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Here's a due interlude of tail of cock before we return to our regular hifi programming.


Eternity Joe is a Swiss valve electronics house whose name I'd not come across prior to the announcement for this event.
They support both triodes and pentodes.


Klangwerk's active speakers demmed with Weiss as is longstanding tradition. For those who insist that audio is about complex and unsightly contraptions, this minimalist rig of Weiss server, pert active floorstanders and an active sub disguised as console would prove the exception.


Klangwerk even has on/inwalls to take their concept all the way.


Nagra's now christened HD DAC—after the refreshingly named Jazz and Melody the conservatives at Nagra clearly put their foot down—played with Stenheim's Alumine monitors though the production DAC chassis was still empty and the guts housed in another box. As their Matthieu Latour explained, the software menu allows adjustment of the output voltage in various fixed values to gain-match a system. Otherwise the DAC can operate in remote-controlled variable mode with a proper analog attenuator for amp-direct drive. A fully discrete headphone amplifier is also associated with this volume control and it too can be configured for various gain modes. My earlier project background has the fuller story.


Officina Tron Audio is a purveyor of valve gear and kits operating out of Switzerland - another brand new to me until now.


Clearly the DIY spirit is alive no matter what country you live in.


From what I can tell, Rowen is an exclusively Swiss brand, i.e. no or seriously limited export to elsewhere.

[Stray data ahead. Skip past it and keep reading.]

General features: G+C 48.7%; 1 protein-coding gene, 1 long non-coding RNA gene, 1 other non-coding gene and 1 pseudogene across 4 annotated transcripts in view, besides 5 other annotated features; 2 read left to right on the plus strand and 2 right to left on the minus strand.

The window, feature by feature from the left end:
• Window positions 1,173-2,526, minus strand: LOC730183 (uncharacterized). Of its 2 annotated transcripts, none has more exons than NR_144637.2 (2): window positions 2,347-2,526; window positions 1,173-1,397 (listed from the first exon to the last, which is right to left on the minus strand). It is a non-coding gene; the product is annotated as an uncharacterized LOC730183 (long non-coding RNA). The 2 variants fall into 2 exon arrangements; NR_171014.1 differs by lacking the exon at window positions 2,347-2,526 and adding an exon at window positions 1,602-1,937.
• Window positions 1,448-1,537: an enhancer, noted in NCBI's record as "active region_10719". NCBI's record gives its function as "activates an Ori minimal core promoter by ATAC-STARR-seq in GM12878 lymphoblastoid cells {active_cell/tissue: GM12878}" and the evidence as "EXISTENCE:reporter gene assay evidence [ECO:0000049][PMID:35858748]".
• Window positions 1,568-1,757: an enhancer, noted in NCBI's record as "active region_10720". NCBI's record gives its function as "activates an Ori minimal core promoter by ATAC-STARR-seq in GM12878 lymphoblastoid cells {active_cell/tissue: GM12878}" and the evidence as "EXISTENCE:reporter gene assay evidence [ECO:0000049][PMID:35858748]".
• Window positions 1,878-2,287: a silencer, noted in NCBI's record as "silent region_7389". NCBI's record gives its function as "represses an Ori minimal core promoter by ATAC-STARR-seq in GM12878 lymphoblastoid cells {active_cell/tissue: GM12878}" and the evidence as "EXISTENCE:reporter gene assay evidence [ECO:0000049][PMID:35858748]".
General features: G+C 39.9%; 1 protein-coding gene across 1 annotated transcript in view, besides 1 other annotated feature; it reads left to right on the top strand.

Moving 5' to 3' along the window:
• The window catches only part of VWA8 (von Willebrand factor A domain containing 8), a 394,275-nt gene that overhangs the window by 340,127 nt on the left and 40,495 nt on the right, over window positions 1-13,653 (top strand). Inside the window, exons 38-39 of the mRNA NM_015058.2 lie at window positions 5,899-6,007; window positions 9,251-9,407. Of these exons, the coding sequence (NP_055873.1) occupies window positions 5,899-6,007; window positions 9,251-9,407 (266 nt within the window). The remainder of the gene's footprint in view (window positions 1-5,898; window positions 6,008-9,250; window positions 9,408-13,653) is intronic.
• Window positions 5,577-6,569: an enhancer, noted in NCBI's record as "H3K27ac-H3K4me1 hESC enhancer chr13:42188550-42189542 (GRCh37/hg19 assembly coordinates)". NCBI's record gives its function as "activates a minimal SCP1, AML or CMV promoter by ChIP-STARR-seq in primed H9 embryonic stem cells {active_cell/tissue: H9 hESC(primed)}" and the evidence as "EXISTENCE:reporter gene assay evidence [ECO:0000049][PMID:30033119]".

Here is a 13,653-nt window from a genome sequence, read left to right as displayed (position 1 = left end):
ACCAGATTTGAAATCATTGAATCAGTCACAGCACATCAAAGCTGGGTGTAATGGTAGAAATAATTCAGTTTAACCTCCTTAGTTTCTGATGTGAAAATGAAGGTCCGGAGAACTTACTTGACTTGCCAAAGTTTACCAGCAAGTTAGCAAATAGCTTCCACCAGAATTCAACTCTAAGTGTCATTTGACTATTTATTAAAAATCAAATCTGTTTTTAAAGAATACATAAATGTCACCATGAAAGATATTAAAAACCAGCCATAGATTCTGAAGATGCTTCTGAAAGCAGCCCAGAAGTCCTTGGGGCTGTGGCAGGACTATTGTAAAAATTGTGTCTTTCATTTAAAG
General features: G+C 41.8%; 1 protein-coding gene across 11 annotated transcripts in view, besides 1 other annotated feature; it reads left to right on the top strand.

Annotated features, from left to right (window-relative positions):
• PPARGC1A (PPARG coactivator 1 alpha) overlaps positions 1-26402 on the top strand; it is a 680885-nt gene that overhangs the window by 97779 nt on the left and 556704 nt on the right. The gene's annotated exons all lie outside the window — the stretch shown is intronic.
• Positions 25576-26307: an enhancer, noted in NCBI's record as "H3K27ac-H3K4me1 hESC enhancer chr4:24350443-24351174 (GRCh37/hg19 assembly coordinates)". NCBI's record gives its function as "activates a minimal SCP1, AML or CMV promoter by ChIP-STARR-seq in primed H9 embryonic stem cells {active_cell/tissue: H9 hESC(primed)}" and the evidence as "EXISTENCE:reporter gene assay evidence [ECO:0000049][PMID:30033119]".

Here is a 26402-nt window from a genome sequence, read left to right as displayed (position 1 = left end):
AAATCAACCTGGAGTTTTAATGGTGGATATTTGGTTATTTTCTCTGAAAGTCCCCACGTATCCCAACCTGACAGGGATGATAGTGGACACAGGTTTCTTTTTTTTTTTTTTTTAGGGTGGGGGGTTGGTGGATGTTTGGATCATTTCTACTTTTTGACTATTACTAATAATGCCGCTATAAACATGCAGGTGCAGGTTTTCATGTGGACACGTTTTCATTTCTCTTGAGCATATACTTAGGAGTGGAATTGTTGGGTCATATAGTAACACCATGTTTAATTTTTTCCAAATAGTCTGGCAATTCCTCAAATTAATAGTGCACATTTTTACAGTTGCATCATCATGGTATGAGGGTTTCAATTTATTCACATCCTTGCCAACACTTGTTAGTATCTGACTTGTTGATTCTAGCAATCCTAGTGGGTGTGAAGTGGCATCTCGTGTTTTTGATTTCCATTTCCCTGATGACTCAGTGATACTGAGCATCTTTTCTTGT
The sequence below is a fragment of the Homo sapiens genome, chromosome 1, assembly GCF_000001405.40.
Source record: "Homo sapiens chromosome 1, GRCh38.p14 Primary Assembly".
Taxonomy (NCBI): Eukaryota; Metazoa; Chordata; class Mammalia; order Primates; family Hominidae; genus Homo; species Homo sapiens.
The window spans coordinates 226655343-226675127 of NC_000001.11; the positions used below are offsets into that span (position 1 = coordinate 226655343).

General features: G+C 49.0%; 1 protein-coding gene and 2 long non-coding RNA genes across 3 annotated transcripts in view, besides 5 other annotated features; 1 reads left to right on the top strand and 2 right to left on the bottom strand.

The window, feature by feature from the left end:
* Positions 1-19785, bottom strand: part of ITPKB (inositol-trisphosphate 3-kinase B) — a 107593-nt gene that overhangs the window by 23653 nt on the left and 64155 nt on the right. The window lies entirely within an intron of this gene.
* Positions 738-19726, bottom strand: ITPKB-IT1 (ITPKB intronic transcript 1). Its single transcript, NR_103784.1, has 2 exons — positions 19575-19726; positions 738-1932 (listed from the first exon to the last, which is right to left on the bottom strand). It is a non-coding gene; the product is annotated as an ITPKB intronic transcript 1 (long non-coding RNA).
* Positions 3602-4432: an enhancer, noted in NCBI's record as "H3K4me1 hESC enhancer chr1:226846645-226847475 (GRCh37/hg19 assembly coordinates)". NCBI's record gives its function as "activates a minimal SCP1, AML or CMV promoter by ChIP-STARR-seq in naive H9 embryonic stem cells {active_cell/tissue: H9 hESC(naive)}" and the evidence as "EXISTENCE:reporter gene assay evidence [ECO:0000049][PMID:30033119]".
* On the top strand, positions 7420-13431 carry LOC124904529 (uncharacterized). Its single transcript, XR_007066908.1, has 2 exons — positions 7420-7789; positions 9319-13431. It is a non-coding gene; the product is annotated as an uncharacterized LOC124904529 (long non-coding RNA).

They make electronics, a turntable and loudspeakers.


At shows past I'd inquired about review loaners but the company understandably had no interest. They're happy just serving the domestic market.



As they do in their home office which I visited a few years back, Soulution was wired up with Swiss Vovox wire to drive properly manly speakers to fit their electronics.


Here owner Cyrill Hammer explained the ins'n'outs of Soulution ownership to a prospective shopper.


soundkaos had valve gear from Eternity Joe, transistors and valves and vinyl from Holborne and...


... valves from Colotube and digital from Weiss for front-to-back White Cross systems. Unless memory tricks me, the soundkaos sub in this photos seems shrunk by a few ribs from what I saw in Munich half a year earlier. Holborne is currently revamping their lineup. Once that's settled expect a review to introduce these interesting electronics to our readers.


The big Stenheims from organizer Jean-Pascal drove with freshly squeezed Le Son juice for an all Swiss system, cabling again by Vovox. Le Son is a very ambitious new CH firm I'd profiled in brief in my Munich 2013 show report. Their industrial designer also contributes to Stenheim. Hifi is a small pond.


Against their and Stenheim's ultra-modern decor and concept, the folks at Swissonor clearly uphold the opposing vintage aesthetic. That means vinyl, valves and dual-concentric high-efficiency often corner-loaded speakers.


And closing out our pictorial tour with W for Weiss, the lines between pro and consumer blurred just as they should.



Or as Jean-Pascal put it, "all 18 Swiss audio manufacturers were satisfied by the event's concept and most of the visitors appreciated the 'epicurean' atmosphere. In a few words: we'll be back!" Arnold squared. Bravo. The more we blur the lines which separate us hardboiled audiophiles from the 'normies', the better. Sons & Sens was an attempt to do exactly that - run an audio show differently from how the Germanic team of HighEnd envision and do it in Munich and Z├╝rich. If Nagra's Matthieu Latour had his guess right, about 500 visitors attended. With more and earlier promotion to know about it, hopefully more will participate next year. And that was precisely the purpose of this in-absentia report - to let our readers know Sons & Sens took place and will again.

To close on a silly note, wanna abuse your treasured vinyl with a proper needle? As this show clearly knew, gentle does it when enticing others to participate in our hobby. Nobody likes being needled or downright abused...
Sons & Sens website